Advantageously, the differing content may also be evaluated to adjust the trust scores of either the first or second translations. For example, if a human translator determines that the remaining 10% of content that is different between the first and second translations is significant, the trust score generator 205 may modify the trust score of the errant translation. Continuing with the example, if a human translator determines that the remaining 10% differential is attributed to inaccuracies in the second translation, the trust score for the second translation may be adjusted downwardly. Likewise, if the remaining 10% differential is attributed to inaccuracies in the first translation, the trust score associated with the first translation may be adjusted downwardly, while the trust score of the second translation is increased (if the second translation is, in fact, accurate).

According to some embodiments, the application 200 may generate trust scores for translations generated by a plurality of untrusted translation systems 130. The application 200 may then rank these translations according to their trust scores. Additionally, the translations may be provided to a translator in a ranked list format.

Once the analysis module 210 has conducted a comparison, the inference module 215 may then determine a trust score for the second translation based upon the comparison. Again, if the translations are very similar to one another, the inference module 215 may assign the trust score of the first translation to the second translation.

As mentioned above, the trust score assigned to the second translation may be modified. In particular, the confidence level module 220 may be executed to determine a likelihood that the trust score associated with either the first or second translation score is accurate. In some instances, the confidence level module 220 may utilize a training corpus as a basis for evaluating not only the source text but also the first and second translations. Because the training corpus includes accurate source and translation pairs, the source text and first and second translations may be compared to the training corpus. If the source text and/or target translations can be matched (even at least partially) to content included in the training corpus, it can be inferred that the source text and/or the target translations are likely to be accurate. Thus, if the second translation has been assigned a trust score of 8.5 (where zero indicates a very poor translation and a ten indicates a perfect translation), and the second translation substantially matches a translation included in a training corpus, the trust score of the second translation may be selectively increased to 9. As mentioned earlier, a comparison of domains between source and translation content may also be utilized to modify a confidence level for either the first or second translations.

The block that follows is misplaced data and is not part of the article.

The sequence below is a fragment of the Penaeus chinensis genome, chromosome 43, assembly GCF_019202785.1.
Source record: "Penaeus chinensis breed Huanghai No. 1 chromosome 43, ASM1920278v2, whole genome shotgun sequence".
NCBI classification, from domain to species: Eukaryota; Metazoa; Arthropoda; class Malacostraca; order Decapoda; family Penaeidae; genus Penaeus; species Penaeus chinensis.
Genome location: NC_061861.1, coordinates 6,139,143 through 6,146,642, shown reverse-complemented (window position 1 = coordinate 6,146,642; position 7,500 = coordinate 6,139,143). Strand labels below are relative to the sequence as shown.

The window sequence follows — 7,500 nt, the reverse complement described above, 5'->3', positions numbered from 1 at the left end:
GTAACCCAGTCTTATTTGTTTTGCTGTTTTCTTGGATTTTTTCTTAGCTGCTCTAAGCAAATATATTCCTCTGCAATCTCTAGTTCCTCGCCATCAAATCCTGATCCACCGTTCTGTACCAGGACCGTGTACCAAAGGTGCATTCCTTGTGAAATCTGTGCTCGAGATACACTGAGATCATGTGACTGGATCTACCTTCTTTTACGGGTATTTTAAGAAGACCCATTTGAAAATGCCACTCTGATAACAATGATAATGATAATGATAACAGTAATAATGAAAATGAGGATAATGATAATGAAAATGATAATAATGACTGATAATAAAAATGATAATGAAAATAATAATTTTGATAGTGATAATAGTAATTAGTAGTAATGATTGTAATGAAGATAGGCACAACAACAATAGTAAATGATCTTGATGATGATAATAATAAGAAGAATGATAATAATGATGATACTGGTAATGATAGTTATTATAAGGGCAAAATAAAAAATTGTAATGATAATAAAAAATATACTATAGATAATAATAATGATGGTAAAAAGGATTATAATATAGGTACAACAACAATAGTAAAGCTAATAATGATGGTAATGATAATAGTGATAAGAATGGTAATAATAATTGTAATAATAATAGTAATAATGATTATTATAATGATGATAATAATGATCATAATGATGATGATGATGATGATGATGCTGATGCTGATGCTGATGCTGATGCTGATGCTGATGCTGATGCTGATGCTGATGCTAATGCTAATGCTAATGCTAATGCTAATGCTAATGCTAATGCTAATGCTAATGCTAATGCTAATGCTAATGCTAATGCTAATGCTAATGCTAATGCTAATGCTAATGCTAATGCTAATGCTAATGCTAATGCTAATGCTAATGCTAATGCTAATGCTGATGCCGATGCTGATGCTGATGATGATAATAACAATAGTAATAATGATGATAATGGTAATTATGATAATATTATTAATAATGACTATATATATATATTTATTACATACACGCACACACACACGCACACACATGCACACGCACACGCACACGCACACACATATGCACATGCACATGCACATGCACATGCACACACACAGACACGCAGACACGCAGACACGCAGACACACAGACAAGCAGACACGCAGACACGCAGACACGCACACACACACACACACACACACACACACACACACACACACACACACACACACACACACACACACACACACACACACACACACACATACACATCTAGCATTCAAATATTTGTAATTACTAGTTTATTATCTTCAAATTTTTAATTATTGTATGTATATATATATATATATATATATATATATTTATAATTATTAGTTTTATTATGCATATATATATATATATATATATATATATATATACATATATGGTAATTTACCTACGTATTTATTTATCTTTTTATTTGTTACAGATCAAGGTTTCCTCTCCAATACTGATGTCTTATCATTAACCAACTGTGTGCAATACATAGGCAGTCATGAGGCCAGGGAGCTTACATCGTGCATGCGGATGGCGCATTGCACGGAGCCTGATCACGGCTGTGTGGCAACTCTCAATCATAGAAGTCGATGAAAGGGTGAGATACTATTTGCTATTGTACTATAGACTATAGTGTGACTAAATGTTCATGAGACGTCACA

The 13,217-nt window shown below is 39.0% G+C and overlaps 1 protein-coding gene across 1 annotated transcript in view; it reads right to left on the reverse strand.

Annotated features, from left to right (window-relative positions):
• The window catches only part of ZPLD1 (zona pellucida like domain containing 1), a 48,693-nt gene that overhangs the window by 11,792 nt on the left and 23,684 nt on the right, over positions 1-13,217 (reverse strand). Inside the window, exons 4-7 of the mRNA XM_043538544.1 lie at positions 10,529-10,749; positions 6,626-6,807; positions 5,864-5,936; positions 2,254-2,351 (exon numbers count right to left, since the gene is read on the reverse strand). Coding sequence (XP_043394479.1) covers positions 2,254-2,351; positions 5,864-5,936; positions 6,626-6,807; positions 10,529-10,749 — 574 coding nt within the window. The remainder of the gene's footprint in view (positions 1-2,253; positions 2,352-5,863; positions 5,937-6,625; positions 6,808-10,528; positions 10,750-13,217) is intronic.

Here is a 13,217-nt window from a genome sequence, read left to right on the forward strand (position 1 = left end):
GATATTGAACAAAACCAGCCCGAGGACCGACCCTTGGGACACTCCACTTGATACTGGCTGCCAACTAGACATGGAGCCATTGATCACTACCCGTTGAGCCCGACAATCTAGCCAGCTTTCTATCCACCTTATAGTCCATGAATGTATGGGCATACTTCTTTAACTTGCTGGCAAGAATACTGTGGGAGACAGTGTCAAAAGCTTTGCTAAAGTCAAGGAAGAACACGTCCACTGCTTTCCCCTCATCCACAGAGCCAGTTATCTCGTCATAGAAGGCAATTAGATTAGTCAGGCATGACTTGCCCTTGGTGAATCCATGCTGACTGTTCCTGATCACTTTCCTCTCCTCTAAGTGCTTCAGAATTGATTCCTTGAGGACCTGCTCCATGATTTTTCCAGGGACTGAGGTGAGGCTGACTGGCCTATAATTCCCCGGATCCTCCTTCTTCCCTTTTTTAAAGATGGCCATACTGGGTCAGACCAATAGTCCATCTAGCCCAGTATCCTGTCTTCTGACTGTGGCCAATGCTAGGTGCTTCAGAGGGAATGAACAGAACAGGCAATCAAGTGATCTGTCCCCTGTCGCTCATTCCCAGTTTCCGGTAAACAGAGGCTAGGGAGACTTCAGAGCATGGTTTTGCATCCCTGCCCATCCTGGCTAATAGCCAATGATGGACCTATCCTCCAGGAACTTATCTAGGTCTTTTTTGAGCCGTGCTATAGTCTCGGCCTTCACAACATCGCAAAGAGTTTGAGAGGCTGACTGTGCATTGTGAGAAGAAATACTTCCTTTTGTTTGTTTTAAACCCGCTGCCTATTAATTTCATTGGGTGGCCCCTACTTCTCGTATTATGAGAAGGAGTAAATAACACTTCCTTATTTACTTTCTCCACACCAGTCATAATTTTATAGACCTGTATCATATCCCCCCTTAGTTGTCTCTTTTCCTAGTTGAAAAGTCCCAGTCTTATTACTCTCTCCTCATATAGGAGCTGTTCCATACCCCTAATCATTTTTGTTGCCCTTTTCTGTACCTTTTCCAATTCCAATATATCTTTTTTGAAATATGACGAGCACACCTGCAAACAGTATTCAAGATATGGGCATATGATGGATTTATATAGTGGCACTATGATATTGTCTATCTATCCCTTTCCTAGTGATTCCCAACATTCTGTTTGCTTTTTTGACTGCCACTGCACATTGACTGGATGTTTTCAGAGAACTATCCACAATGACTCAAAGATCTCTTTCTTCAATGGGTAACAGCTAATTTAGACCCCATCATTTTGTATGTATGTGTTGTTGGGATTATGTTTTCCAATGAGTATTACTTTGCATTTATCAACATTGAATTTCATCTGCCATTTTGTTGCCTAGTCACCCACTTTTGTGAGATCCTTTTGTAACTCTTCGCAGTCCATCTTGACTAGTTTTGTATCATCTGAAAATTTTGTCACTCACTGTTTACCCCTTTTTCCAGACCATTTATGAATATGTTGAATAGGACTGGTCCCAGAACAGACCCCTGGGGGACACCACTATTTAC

The previous examples are non-limiting and therefore one of ordinary skill in the art will appreciate that a variety of indicators, or combinations of indicators, may be utilized to determine a confidence level for a trust score. Again, in some embodiments, the confidence level may be utilized to adjust the trust score. Again, it is noteworthy that the confidence level of the trust score calculated by the confidence level module 220 may be influenced by whether the identity of the untrusted translation system 130 is known or unknown. For example, if it is known that the translation methodologies utilized by a particular translation system are highly accurate and dependable, the confidence level module 220 may adjust the confidence level of the trust score to reflect this knowledge.

FIG. 3 is a flowchart of an exemplary method for generating a trust score for a translation. The method 300 may comprise a step 305 of establishing a trust score for at least a portion of a first translation of a source text translated by a trusted translation system. It is noteworthy that the trust score may represent an accuracy level for the first translation. Next, the method 300 may comprise a step 310 of comparing the first translation of the source text generated by the trusted translation system to a second translation of the source text generated by an untrusted translation system 130. Once the comparison has been conducted, the method 300 may comprise a step 315 of determining a trust score for the second translation based upon the comparison. Again, determining a trust score may comprise assigning the trust score of the first translation to the second translation, or other methods as described in greater detail above.

FIG. 4 is a flowchart of another exemplary method for generating a trust score for a translation. According to some embodiments, the method 400 may comprise a step 405 of evaluating source text provided to an untrusted translation system 130 using a language model to determine a translation complexity for the source text. In some instances, the translation complexity may be established by the source text using a language model.